The government permitted members of political parties, including those in the opposition, to hold public meetings and rallies with prior notification to the government. The police banned night rallies. Some rallies and demonstrations passed without incident and with minimal arrests. However, several rallies led to police arresting and detaining demonstrators on unlawful assembly charges. Members of the opposition stated that their right to peaceful protest was restricted, while government officials countered that demonstrators gathered late at night and violated reasonable time, place, and manner restrictions on assembly. Most demonstrators arrested were later released without formal charges.
On February 5, hundreds of MDP members gathered for a demonstration demanding constitutional reforms in Male. Police arrested and allegedly beat Members of Parliament Hassan Afeef, Mohamed Aslam, Ahmed Shafeeg, Ismail Shihab, and MDP Chairman Mohamed Nasheed, and several other participants. They were later released with no court cases filed by either party.
In April following the death of Hussein Salah, more than one thousand people gathered to protest near the cemetery where he was being buried. Star Force police officers dispersed the crowd and allegedly beat approximately 20 individuals before arresting them. They were later released.
On May 9, democracy activist Imran Zahir and Minivan Daily journalist Ahmed Rasheed Bakuree appeared in court on charges of "creating disharmony through unlawful assembly" during a 2005 incident in which authorities held Bakuree for 21 days before transferring him to house arrest. He accused the police of torturing and beating him and submitted a case to the MHRC, but he heard nothing from authorities by year's end. In July authorities released both Zahir and Bakuree.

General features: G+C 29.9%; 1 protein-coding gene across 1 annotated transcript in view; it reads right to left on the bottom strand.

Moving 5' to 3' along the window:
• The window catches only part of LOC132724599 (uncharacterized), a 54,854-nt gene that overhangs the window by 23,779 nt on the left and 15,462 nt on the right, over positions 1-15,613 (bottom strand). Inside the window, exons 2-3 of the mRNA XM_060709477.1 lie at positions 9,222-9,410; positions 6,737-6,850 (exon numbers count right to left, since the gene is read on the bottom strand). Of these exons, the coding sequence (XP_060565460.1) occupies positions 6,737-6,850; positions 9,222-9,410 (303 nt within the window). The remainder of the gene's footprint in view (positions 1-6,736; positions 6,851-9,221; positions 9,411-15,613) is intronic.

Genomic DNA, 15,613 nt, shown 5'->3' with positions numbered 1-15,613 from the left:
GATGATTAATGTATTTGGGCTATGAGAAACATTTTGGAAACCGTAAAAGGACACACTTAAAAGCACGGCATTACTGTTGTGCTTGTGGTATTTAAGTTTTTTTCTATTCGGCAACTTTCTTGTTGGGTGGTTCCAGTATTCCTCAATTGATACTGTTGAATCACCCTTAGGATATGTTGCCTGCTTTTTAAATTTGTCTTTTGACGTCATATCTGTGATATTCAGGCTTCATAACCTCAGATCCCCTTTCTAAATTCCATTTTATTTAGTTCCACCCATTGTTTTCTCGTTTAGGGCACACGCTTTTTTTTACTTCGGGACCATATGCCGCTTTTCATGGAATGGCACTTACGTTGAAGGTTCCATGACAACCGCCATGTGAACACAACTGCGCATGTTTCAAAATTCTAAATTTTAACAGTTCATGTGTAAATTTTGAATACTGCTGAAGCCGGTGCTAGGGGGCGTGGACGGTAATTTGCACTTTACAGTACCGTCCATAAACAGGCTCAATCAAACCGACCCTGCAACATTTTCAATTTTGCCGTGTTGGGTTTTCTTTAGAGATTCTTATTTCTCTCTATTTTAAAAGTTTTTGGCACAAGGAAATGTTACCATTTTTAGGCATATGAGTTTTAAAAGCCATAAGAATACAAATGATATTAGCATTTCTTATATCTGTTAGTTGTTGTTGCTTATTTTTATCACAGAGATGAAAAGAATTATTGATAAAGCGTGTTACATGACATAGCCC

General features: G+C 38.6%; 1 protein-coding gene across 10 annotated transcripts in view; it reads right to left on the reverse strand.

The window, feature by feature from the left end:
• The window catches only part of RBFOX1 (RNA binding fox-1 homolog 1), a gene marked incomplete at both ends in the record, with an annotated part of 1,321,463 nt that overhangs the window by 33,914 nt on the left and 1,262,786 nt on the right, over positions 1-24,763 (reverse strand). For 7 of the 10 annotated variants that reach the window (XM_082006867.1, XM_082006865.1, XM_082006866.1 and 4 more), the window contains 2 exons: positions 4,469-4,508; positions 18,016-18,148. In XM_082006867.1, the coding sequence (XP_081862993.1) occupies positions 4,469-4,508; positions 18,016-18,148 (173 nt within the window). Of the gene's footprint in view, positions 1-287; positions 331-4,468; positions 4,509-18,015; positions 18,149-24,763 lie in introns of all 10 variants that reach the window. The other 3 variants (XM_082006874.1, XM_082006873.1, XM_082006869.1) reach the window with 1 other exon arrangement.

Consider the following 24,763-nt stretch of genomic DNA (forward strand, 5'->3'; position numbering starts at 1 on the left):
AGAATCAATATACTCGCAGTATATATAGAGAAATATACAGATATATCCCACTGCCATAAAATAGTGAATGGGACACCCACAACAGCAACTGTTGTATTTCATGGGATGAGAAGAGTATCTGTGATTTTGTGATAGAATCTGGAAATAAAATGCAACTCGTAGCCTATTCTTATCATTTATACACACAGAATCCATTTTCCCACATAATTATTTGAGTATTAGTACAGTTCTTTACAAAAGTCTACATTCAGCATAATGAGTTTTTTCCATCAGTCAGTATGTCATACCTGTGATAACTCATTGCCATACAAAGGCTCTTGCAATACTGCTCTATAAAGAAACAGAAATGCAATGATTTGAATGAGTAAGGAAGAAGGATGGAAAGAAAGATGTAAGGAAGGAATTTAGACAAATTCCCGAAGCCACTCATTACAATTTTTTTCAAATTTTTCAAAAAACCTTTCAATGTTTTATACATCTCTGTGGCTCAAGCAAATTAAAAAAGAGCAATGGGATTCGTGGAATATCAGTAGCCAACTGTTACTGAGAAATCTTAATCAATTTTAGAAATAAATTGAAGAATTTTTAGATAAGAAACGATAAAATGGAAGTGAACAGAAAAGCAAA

A June MHRC report alleged that police physically abused protesters in late March on Thaa Atoll during a demonstration against local government corruption.
Freedom of Association
The law provides for freedom of association; however, the government imposed some limits on freedom of association in practice. The government only registered clubs and other private associations if they did not contravene Islamic or civil law.
In 2005 parliament unanimously voted to allow political parties to register and function. This followed a 2005 legal opinion from the AG, who interpreted the constitution as permitting political parties.
According to the opposition, the government dismissed some MDP members who were civil servants. Government officials responded that the political beliefs of those dismissed created a conflict of interest and made it impossible for them to function.
On July 15, Zaheena Rasheed won her case against the government for wrongful dismissal. A civil court judge ordered the Atolls Ministry to pay $1,333 (16,000 rufiyaas) in compensation for lost earnings. Rasheed, who had served as a planning and monitoring officer, reportedly received two job dismissal notices for holding a banner at a demonstration calling for the president to resign. She said her action at that time was legal.
The NGO community grew during the year, with the government reporting 114 new registrations, bringing the total to over 600. Those NGOs involved in human rights reported that they exercised self-censorship.
c. Freedom of Religion
The law does not provide for freedom of religion, and it was significantly restricted. The constitution designates Sunni Islam as the official state religion, and the government interpreted the provision as imposing a requirement that citizens be Muslims. The law prohibits the practice of any religion other than Islam. Non-Muslim foreign residents were allowed to practice their religion only if they did so privately and did not encourage citizens to participate. The president, members of the People's Majlis, and cabinet members must be Muslim.
There were no places of worship for adherents of other religions. The government prohibited the import of icons and religious statues, but it generally permitted the import of religious literature, such as Bibles, for personal use. It also prohibited non-Muslim clergy and missionaries from proselytizing and conducting public worship services. Conversion of a Muslim to another faith is a violation of the government's interpretation of Shari'a and may result in punishment, including the loss of the convert's citizenship; however, there were no known cases of loss of citizenship from conversion to a non-Islamic religion.